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Importance of hydration pre-exercise

Watch Alan discuss the effect of hydration on gastrointestinal issues during exercise.
ALAN MCCUBBIN: So let’s talk about the effect of hydration on gastrointestinal issues now. Starting off with pre-exercise hydration. So there’s been a small amount of research in this area. And what they do in that research generally is take people that are euhydrated and then deliberately dehydrate them prior to the exercise, typically using a sauna. And then, they get them exercising. And the research in this area suggests that when you do that and you replace some, but not all fluid, during that exercise bout that you do tend to get an increase in gastrointestinal symptoms during exercise. So the pre-exercise hydration is quite important, because otherwise you’re sort of trying to play catch up and drinking more fluid to try and compensate.
When the participants were dehydrated prior to starting exercise, they had significantly increased rate of gastrointestinal issues. Particularly nausea and epigastric cramping were the main two symptoms that were increased. They also measured gastric emptying in that study. And there was a marked reduction in gastric emptying. And that correlated very strongly with nausea. So as gastric emptying got worse, nausea tended to increase quite significantly. The other things that they looked that were oral sequel transit times, so the transit time through the gut. And that wasn’t changed in that study between those who started well-hydrated and those who started dehydrated. Interestingly, when they looked at intestinal permeability and damage, they found no changes in these markers.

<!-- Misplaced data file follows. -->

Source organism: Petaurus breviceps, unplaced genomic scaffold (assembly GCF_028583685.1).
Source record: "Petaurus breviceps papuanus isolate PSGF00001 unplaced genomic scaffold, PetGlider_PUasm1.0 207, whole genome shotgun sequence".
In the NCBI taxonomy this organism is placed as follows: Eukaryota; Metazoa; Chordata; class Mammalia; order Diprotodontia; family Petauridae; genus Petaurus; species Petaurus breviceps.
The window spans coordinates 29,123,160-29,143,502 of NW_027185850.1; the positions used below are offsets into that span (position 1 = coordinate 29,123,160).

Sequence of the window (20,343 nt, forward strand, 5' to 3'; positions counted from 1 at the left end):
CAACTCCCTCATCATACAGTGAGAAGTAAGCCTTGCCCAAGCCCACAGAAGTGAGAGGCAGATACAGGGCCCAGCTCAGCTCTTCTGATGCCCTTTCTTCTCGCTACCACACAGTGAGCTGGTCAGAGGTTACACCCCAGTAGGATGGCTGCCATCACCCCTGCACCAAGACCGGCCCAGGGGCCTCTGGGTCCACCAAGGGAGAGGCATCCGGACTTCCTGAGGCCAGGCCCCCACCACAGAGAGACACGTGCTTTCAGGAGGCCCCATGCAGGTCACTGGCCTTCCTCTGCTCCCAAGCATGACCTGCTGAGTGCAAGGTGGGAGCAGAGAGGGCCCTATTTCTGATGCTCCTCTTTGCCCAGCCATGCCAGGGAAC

But part of the reason for that may be simply the short duration of exercise. It was only one and a half hours of exercise in the study. And what they found was no change in plasma volume in that particular study. So it probably just wasn’t a long enough bout of exercise to accumulate enough dehydration during the exercise bout between the two different groups to then see any changes in that effect.
The other thing to consider in this study is that the participants were dehydrated prior to exercise, but then they were prescribed a very specific amount of fluid to drink during the exercise bout, whereas in the real world, people would be able to drink more or less, depending on how thirsty they felt. So it may be that those who started more dehydrated, if they just drank a bit more during the exercise, may not have seen the same GI issues, the nausea and the reduced gastric emptying, compared to those who started euhydrated, but may not have drunk as much during the exercise bout.

Watch Alan discuss the effect of hydration on gastrointestinal issues during exercise.

Key point

Starting exercise dehydrated increases gastrointestinal (GI) symptoms when fluid intake does not compensate during the exercise bout, particularly upper-gastrointestinal symptoms and nausea, due to delayed gastric emptying.

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In the See also section of this step, you’ll find a link to research related to this area.

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Food as Medicine: Food, Exercise and the Gut

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